After the first two rounds of this grant program, the Barr Foundation and the technical assistance team turned our attention to tracking and reporting outcomes. This began with developing performance measures and methods for tracking the impact of the project—such as user intercept and business owner surveys, speed studies, and travel time comparisons—that can easily be replicated to assess similar quick build projects in the future. We then applied these measurements to a selection of projects installed during the pandemic.

Here’s what the analysis showed:

  • Reallocating curbside and street space made it possible for businesses to stay open, and had secondary economic effects. 61% of business owners interviewed across the state reported that space for outdoor commerce allowed them to keep themselves and their employees working. 57% reported an increase in revenue because of their new outdoor spaces. In addition, one in five businesses who took the survey reported that they hired an artist, contractor, designer, or musician for their space.
  • Vehicle speeds decreased. In Arlington, cones with weighted bases created a traffic circle to slow people driving through a four-way intersection. This led to a 65% drop in driving over the speed limit. In Salem, where separated bike lanes were installed and car lanes were narrowed to 11 feet, there was a 61% drop in people driving over 40 mph.
  • Bus lanes saved time for thousands of passengers on daily trips. In Everett, where one vehicle travel lane was painted red and repurposed for exclusive use by buses during peak hours, a before/after comparison showed a 35% drop in bus travel time. In Boston, buses got 7% faster even as car traffic rose. A separate regional poll conducted by the MassINC polling group found that 67% of greater Boston voters supported dedicated bus lanes even if it means less space for driving or parked cars.
  • Projects reallocated space for people and created community connections. With the addition of the contraflow bike lane in Sterling, 6.5x more people can comfortably get to Main Street by bike. In Pittsfield, bike lanes create a new connection between the regional transit hub and a hospital.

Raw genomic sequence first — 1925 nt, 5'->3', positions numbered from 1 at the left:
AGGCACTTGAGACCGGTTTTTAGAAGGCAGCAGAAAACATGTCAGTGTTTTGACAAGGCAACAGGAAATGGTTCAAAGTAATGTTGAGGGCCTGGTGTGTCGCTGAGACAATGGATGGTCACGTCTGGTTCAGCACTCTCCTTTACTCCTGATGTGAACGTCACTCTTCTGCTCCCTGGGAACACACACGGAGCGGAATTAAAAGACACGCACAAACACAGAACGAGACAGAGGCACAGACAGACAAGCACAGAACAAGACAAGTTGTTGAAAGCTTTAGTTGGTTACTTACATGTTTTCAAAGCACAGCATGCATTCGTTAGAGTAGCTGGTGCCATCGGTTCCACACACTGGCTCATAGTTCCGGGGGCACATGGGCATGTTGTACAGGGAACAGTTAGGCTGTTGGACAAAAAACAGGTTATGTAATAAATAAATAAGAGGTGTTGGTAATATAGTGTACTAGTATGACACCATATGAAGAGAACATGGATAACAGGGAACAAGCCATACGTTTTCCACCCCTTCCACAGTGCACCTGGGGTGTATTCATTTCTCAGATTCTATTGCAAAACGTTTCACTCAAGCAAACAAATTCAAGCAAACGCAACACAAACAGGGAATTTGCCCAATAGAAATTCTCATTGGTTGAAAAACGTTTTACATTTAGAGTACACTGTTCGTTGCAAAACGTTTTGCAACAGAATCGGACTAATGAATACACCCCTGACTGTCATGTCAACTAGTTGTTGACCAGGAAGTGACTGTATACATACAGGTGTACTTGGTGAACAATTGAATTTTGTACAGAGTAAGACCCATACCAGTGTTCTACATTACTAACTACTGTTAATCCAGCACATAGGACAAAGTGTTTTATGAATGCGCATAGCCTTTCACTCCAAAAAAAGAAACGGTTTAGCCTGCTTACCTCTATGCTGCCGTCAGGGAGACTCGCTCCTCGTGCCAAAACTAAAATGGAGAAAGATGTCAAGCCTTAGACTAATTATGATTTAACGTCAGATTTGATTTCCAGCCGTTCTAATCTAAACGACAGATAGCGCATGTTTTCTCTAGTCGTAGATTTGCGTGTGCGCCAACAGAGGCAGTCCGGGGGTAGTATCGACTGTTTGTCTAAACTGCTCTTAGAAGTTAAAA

• Temporary installments are leading to lasting change. The Town of Foxborough piloted a new intersection design to reduce speeds and conflicting movements through a rotary with dangerous turning patterns for drivers. Due to positive community feedback, the pilot project will be replaced by durable materials that will keep the design in use long-term.

The “Quick and Creative Streets Projects” report includes many more highlights from the assessment.

Looking Forward

These are encouraging results that put numbers behind what we’ve observed over the past two years: that removing barriers to implementation and operating more flexibly can result in transformative impact on community spaces. This program has allowed municipalities to effectively respond to their communities’ current and future needs; for example, some cities opted for temporary materials in more places, while other places (particularly rural towns) preferred to use the funding to install more permanent infrastructure like sidewalks and crosswalk improvements. These examples are further evidence that the pandemic may be an inflection point for how we think about street design and project delivery.

In Massachusetts, the fourth round of grant applications is currently open. Municipalities and public transit authorities can apply for funding here.

We at Kittelson are interested in continuing to track, measure, and learn from quick build projects worldwide. One helpful resource is the “Shifting Streets” COVID-19 Mobility Dataset, which is tracking responses to changing demands on public space during the pandemic. Feel free to reach out to us to discuss any of these ideas further!

Banner Photo Credit: Town of Sterling